Clark Edward Simmons, Jr.
I first saw light of day on August 10, 1934 at the Pleasant Hill Community in Milam County, Texas USA. My father was a farmer by profession and my mother a school teacher. At least four of my forebears were on these shores by the year 1650.
I am the oldest of three sons. The other two are Robert L "Bob" who resides in Ennis, Texas, and Ronald F. "Ron" who lives in Thomaston, Georgia.
My earliest recollections were life on a farm near Lexington, Texas. There was no electricity, running water, or telephone. My father plowed with a team of mules, named "Rip" and "Rubber". Rubber was pretty docile, but Rip wore a yoke as he had a fondness for crawling under barbed wire fences. My father also had a beautiful dun saddle horse named "Dan". Dan carried my father to town Saturdays where my father worked at my uncle's auction barn. Besides the mules and horses, our farm was home to a menagerie of cattle, goats, sheep, hogs, chickens, turkeys, geese, ducks, guineas, cats, and a dog. My dad grew peanuts for market, and for hay to feed the livestock. He grew corn, popcorn, sorghum. cotton, and watermelons at various times. He also raised a few head of beef. There was a large vegetable garden each year.
I started grammar school in Lexington, Texas in 1940. I skipped second grade and was in
the third grade when World War II began. One of my uncles rode horseback from town to
inform us. Next day, my grandfather who was postmaster, sent us a post card telling us
that Pres. Roosevelt was to address Congress. We went to town to hear his speech. Within
a few days I had six uncles in the Navy. All saw service in the Pacific.
Favorite subjects in school were history and English. Didn't care much for mathematics,
but wasn't bad at it. I had lots of good teachers, and several that weren't so hot.
Spring of 1942 found the family moving to Corpus Christi, Texas, where my dad accepted
employment at the Naval Air Station there. He remained there until he retired in the late
I finished high school in 1952 with a class of eleven at Sundeen High School, a small
school in the country outside of Corpus Christi.
I owe my career to the education I received while in the U.S. Air Force
from 1952 until 1956. Testing showed that I had an aptitude for electronics, so I spent a
year at Keesler AFB, Mississippi learning to maintain airborne navigation equipment. For
the the remainder of my enlistment, I was was assigned to an Air Defense Command unit at
Larson AFB, Washington, near Moses Lake.
After my discharge in 1956, I accepted employment on the flight line at Chance Vought
Aircraft, in Dallas, Texas doing final assembly test and airport operations. 1958 found me
at NAS Corpus Christi on the flight line as a civilian employee. 1959 to NAS Pensacola,
In 1959, I applied for and was accepted as an Army civilian working at Shreveport,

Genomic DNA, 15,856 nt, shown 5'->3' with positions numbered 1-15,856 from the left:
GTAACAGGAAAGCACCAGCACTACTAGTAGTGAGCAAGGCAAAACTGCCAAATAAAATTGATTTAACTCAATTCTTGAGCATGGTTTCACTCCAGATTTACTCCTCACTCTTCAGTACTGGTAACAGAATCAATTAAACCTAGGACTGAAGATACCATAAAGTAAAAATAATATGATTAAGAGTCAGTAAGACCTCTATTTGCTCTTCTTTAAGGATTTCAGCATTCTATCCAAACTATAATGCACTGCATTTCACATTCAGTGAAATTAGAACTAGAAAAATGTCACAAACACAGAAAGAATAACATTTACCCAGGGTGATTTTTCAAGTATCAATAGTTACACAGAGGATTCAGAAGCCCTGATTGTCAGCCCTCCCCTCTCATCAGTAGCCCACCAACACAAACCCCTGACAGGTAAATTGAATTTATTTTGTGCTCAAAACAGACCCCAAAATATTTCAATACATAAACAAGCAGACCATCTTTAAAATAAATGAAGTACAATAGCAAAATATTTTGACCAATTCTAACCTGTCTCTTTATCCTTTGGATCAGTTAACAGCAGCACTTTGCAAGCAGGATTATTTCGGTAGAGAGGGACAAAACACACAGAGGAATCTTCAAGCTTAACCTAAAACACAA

Louisiana as a nuclear warhead technician on the Nike- Hercules sites. A transfer found
me in Austin, Texas in 1961, then to Ft. Hood, Texas in 1962.
1959 was also the year that I first married. My three children from that marriage are
Clark III, Tom, and Leanna. They all live in Houston, Texas as does my grandson, John
I felt like a career change in 1964, so went with Sperry Univac. I stayed with them for
14 years, in Austin, San Antonio, Houston and Corpus Christi, all in Texas. 1978 found me
with Sorbus, Inc, 1986 with xlDatacomp, Inc.
After my first marriage ended, I married again for the second time in 1974. A daughter,
Kristen, was born in 1980. That marriage ended in 1988.
In 1990, I accepted employment with Unit Data Service Corp. as a resident field engineer
at the Naval Support Facility New Orleans, Louisiana. That company transferred me to
Austin, Texas, then back to New Orleans, then to Chicago, Illinois, then back to Austin.
I married again in 1991. My wife, Lillian, was born in Havana, Cuba. She and her sister
came to the United States in 1963 via the Peter Pan Network, an operation that enabled
children ro escape Communist Cuba. Her parents were able to join them later. She has
a daughter, Opal, from a previous marriage.
I was a candidate for the U.S. House of Representatives in 1994 in District 1 of
Louisiana. Seems that I promised someone that I'd run against the incumbent Robert Livingston if he voted
for the North American Free Trade Agreement (NAFTA). He did, so I filed and got 7% of
the total vote as a non partisan candidate. Not too shabby, and it was a lot of fun.
By the way, the same representative later opposed the General Agreement on
Tariffs and Trade (GATT). I was a candidate for the Texas House in 2000, and the U.S. House in 2002.
At the present time I can't figure out whether I'm self-employed, retired, or a consultant. I am getting retirement benefits, but am creating the XLData Net in the meantime. I still get called to go fix a mainframe occasionally, under contract.
The XLData Net began as The Republic BBS in this same house on January 1, 1992. It was moved to New Orleans Louisiana in May of that same year. In 1995, I moved it to Chicago Illinois, then back to Round Rock
in December of 1995. It became The XLData Net early in December of 1996 with an internet presence..
One of my philosophies is that God will provide for those who half try to do for themselves.It's gratifying to know that my four children and step-daughter have grown to be responsible and successful as adults.
Life's a lot of fun. After a heart attack in 1979, I decided that life wasn't to be treated as serious as I had done until then. I
figure that if I don't see my name in the obituary column in the morning paper, everything's OK. That's how I see things today, June 13, 1997.
Clark passed away August 9, 2004, at age 70.